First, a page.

What were central banks supposed to do?
Inflation is uncomfortably high. But central banks faced a tough trade-off.
I almost feel sorry for central bankers. For a decade or so after 2009 inflation mostly undershot their targets. Policy-related academic macro working papers bewailed their inability to generate inflationary pressure. There was an active debate on whether generating higher inflation would require changed targets (average inflation targeting, price levels targets and the rest) or new tools. That though is now all forgotten.
As inflation has climbed to uncomfortable levels the very same institutions that were once berated for their inability to generate inflation are now being slammed for allowing it to be too high.
This week’s Economist doesn’t pull its punches.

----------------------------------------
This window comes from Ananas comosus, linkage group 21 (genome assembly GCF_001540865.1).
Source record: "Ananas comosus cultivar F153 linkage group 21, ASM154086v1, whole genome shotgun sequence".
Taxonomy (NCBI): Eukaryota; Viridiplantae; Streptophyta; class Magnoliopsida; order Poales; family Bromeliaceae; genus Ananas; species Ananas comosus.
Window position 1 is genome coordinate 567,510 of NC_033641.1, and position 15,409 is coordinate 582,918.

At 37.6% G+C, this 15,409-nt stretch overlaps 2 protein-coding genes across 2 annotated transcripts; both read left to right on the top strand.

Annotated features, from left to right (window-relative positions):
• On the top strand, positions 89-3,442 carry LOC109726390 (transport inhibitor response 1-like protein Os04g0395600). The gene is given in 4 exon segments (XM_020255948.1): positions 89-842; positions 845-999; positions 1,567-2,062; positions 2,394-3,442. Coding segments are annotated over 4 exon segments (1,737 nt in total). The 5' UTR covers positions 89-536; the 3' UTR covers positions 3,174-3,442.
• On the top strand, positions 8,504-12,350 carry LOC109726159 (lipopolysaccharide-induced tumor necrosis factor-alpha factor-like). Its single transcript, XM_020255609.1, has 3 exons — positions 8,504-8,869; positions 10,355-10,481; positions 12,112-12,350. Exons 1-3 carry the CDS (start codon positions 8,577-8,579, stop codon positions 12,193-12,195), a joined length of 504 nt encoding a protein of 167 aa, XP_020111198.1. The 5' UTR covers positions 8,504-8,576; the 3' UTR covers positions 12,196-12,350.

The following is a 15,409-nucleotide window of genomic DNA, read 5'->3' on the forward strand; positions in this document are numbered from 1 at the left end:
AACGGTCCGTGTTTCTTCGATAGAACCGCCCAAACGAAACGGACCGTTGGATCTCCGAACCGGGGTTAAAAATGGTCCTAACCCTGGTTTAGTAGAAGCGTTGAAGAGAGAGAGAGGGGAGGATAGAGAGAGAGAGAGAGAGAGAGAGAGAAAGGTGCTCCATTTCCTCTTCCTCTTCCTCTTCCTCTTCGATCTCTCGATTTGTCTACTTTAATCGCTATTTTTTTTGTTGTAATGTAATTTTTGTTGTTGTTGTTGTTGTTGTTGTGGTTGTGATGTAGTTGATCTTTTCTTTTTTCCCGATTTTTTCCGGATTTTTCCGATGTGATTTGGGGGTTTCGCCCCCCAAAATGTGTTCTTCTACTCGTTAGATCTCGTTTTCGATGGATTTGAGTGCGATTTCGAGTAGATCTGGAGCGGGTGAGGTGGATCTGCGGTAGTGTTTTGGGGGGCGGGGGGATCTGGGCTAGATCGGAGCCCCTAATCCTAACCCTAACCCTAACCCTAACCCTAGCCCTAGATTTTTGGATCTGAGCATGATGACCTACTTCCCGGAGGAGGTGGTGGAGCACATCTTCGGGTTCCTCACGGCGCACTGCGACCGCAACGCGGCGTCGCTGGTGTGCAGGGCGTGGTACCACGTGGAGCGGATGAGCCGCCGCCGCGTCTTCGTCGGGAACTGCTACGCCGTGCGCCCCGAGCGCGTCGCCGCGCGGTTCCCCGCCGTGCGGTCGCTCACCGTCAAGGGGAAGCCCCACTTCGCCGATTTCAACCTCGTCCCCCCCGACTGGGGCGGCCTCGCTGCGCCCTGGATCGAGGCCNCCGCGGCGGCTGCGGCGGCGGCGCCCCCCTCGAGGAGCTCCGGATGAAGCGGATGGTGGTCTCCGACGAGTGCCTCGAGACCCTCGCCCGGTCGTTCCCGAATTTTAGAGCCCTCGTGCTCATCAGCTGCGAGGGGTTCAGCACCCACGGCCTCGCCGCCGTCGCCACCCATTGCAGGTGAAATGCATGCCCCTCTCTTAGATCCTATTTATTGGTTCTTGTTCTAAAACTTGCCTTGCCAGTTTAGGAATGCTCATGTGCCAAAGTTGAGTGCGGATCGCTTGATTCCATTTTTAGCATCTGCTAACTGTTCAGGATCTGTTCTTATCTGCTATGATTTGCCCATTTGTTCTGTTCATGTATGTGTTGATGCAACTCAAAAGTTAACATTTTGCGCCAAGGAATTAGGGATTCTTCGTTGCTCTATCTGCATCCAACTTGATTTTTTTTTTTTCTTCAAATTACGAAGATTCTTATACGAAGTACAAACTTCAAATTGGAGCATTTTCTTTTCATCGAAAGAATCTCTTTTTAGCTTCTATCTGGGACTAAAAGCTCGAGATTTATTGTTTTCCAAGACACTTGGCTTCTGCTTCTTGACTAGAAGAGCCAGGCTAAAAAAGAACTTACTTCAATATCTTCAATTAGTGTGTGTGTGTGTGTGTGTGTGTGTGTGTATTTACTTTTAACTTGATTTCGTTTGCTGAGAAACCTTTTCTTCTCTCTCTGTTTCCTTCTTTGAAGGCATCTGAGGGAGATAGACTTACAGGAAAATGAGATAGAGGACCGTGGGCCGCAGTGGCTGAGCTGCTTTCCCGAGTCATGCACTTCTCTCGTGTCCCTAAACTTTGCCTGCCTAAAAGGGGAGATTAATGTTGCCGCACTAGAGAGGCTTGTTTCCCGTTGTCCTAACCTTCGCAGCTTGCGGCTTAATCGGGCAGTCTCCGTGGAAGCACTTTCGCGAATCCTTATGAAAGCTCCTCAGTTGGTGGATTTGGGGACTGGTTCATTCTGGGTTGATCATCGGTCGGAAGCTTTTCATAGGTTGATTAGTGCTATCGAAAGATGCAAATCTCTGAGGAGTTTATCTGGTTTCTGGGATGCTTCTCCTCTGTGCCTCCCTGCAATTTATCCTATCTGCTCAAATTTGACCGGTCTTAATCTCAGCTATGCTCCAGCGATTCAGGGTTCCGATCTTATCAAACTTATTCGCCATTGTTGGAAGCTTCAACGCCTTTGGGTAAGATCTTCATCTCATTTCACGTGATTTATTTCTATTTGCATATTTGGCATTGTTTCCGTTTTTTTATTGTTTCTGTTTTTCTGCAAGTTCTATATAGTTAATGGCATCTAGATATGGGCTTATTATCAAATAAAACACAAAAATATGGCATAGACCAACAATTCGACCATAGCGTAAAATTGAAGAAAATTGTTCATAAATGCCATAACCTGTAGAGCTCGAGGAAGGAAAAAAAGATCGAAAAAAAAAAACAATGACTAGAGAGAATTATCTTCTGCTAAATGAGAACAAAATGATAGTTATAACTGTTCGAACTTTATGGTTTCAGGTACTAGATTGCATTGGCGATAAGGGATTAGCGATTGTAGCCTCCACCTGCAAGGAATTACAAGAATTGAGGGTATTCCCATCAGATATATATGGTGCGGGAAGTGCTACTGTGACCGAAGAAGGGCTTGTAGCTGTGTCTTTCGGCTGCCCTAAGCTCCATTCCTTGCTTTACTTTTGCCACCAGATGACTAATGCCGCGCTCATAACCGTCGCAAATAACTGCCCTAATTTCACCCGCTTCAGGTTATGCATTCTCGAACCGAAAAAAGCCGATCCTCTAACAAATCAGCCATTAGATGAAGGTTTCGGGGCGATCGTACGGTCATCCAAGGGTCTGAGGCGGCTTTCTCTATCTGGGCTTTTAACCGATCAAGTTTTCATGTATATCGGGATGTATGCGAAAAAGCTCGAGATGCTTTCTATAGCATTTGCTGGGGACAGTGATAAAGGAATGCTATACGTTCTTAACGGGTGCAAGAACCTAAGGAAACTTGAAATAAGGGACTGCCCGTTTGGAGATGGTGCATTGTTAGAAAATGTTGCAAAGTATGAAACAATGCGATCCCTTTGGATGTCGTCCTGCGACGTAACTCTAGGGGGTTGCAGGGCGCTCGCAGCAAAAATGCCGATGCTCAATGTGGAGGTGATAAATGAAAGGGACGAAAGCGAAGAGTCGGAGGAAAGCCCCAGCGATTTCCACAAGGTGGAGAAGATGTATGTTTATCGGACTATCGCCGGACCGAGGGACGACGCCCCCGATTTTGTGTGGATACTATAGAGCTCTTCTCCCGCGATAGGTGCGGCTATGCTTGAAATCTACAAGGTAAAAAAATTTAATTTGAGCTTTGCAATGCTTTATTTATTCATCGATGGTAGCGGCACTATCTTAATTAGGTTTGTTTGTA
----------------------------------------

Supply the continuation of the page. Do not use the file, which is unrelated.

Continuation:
That said, whilst the accompanying leader will not make for fun reading over at the Fed, I’m a touch unclear exactly what it is advocating.
It notes that rates in the US might have to raise to the 5-6% range to quell inflation, probably causing a recession:
The usual way to rein in inflation is to raise rates above their neutral level—thought to be about 2-3%—by more than the rise in underlying inflation. That points to a federal-funds rate of 5-6%, unseen since 2007.
Rates that high would tame rising prices—but by engineering a recession. In the past 60 years the Fed has on only three occasions managed significantly to slow America’s economy without causing a downturn. It has never done so having let inflation rise as high as it is today.
But doesn’t quite go as far as advocating that. It all feels a touch like the advice to the tourist asking for directions and being unhelpfully informed ‘I wouldn’t start from here’.
I would also rather inflation was not as high as it currently is. But I’m equally clear that hiking rates to 5-6% would be a mistake.
Over at the Telegraph, Jeremy Warner is as angry at the Bank of England as the Economist is at the Fed. And on much the same grounds. How did they get it so wrong he asks?